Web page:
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olive bread | gnom-gnom.com
(pretty easy) olive bread. OK, so making your own bread at home is never easy per say. But if I were to classify a yeasted bread into such a category, this one would be it. No mixer is even required (though feel free to use it).

Fact is, if you follow a few (rather foolproof) guidelines, the result will be pretty incredible. I pretty much just love (good) bread (who doesn’t really?), and this is one of my favourites.

Fill it with olives (kalamatas are my pick), through in some rosemary, add garlic, remove the olives and add some toasted fennel seeds (which makes it a fennel + olive oil bread, I’m fully aware)… the possibilities are pretty much endless. And if we are talking maths, and begin to think in terms of permutations, you really can get quite a few upping your creativity.

My point is- this is a very versatile bread.

I like to add some whole wheat flour, but feel free to make it all white. Oh, and don’t forget to use great quality (pitted!) olives- you will taste the difference.

olive bread recipe | gnom-gnom.com

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olive bread
(loosely based on this one)

325 g (2 1/2 cups) unbleached hard white flour
65 g (1/2 cup) whole wheat flour
2 tsp active dry yeast
1 TBS sugar
295 mL (1 1/4 cup) water at 35-38°C (95-100°F)
3 TBS olive oil + extra for greasing and brushing
2 tsp fine sea salt
1/2 cup olives, coarsely chopped

Proof the yeast with the water and sugar, cover with cling film and set aside for 10 minutes until active.

Whisk together the two flours, add the yeast mixture and mix together with a wooden spoon. Mix in the salt and olives. Turn out the dough onto a well floured surface and knead until it is smooth and elastic (about 10 minutes). Place on a well oiled bowl, cover in cling film and let rest until it doubles in size (about 45 minutes).

Punch down the dough and knead well again (about 8 minutes). Place back into bowl (might want to oil it before once again), and let rise until doubled in size (about 30 minutes).

Turn out the dough onto a lightly floured surface and round. Place it upside down in a bowl lined with a well-floured linen (or kitchen towel). Let rise until doubled in size.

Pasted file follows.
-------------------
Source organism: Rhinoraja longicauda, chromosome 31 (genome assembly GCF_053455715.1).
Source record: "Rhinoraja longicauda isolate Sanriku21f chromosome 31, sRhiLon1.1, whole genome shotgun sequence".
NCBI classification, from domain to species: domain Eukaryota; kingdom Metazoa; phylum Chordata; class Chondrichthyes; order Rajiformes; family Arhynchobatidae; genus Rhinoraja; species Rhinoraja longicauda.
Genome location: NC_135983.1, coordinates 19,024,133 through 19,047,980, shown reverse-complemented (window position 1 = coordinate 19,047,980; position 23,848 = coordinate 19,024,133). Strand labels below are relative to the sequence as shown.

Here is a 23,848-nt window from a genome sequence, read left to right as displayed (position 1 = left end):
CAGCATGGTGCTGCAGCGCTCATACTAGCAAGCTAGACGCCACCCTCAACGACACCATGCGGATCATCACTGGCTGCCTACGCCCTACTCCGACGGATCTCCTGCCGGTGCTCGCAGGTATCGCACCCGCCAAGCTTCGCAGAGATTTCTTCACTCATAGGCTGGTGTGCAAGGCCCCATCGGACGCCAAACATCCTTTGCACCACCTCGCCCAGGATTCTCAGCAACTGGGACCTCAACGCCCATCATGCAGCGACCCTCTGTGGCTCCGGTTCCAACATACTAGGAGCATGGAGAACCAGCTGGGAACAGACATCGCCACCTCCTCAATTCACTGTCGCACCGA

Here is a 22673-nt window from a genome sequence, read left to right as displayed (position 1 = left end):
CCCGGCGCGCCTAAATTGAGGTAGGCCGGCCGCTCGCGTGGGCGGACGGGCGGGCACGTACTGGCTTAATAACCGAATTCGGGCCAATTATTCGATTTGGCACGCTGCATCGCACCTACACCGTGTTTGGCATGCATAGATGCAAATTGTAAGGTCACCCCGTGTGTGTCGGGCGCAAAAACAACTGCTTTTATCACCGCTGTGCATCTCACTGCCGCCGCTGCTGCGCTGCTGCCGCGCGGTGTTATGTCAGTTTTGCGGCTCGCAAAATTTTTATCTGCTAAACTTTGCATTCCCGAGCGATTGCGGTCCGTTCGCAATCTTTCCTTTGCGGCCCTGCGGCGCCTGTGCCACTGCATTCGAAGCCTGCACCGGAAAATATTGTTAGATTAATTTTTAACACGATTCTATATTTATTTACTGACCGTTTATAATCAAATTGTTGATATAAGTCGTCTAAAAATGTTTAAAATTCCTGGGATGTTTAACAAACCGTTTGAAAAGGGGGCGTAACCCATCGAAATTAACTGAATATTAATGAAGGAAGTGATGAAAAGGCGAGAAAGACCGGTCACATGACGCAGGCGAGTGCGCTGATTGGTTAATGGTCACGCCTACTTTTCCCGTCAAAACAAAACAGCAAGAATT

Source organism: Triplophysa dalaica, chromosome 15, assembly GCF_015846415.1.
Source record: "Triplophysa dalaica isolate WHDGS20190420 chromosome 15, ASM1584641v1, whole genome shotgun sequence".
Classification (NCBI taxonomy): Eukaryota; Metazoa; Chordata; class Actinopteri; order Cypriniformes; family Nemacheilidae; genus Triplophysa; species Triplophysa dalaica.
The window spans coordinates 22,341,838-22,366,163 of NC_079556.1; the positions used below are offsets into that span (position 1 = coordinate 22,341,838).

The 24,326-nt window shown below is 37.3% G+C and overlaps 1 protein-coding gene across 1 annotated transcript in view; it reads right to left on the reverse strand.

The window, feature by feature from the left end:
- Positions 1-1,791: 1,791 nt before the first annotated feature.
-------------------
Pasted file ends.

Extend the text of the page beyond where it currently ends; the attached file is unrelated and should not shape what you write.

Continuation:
Meanwhile, place a pan of water in the bottom of the oven (to create a good crust). Preheat the oven to 220°C (430°F).

Turn out loaf (with extreme care!) onto baking stone or sheet, brush with olive oil and bake for 15 minutes at 230°C (450°F). Reduce temperature to 190°C (375°F) and bake for 30 minutes more.

Allow to cool completely on a rack.

makes 1 loaf

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IMPORTANT NOTE: while I provide measurements in both grams and cups throughout my recipes, I tend to favour weighing the ingredients for greater precision. Measuring by cups depends on too many variables (starting with how you pour the flour) and can be imprecise. I therefore highly suggest following the metric measurements for best results.

a bit more #gnom-gnom:

(vegan) cocoa pumpkin loaf
(vegan) amaranth 'n cranberry scones
pear 'n cardamom (agave) jam
(vegan) pear 'n cranberry crumble

by Paola in vegan yeasted breads

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  1. December 26, 2012

    Ok now where talking! I love olive bread, though, I’ve yet to make it myself and I think the time is now!

    SDMxx
    http://www.daringcoco.com

    • Paola #
      December 26, 2012

      hahaha this one is really good (and simple!) You should definitely try it

  2. January 8, 2013

    That looks AWESOME! I’m gonna have to try it one of these days, and will definitely throw in some toasted fennel seeds (haven’t decided yet if I should keep the olives … maybe I’ll make two loafs!).

  3. January 8, 2013

    Also, great shot of the bread.

  4. Lisa #
    September 28, 2013

    When do you add the olive oil? I am making it and it doesn’t say when to add it. I am going to add it to flour when I add the yeast mixture.

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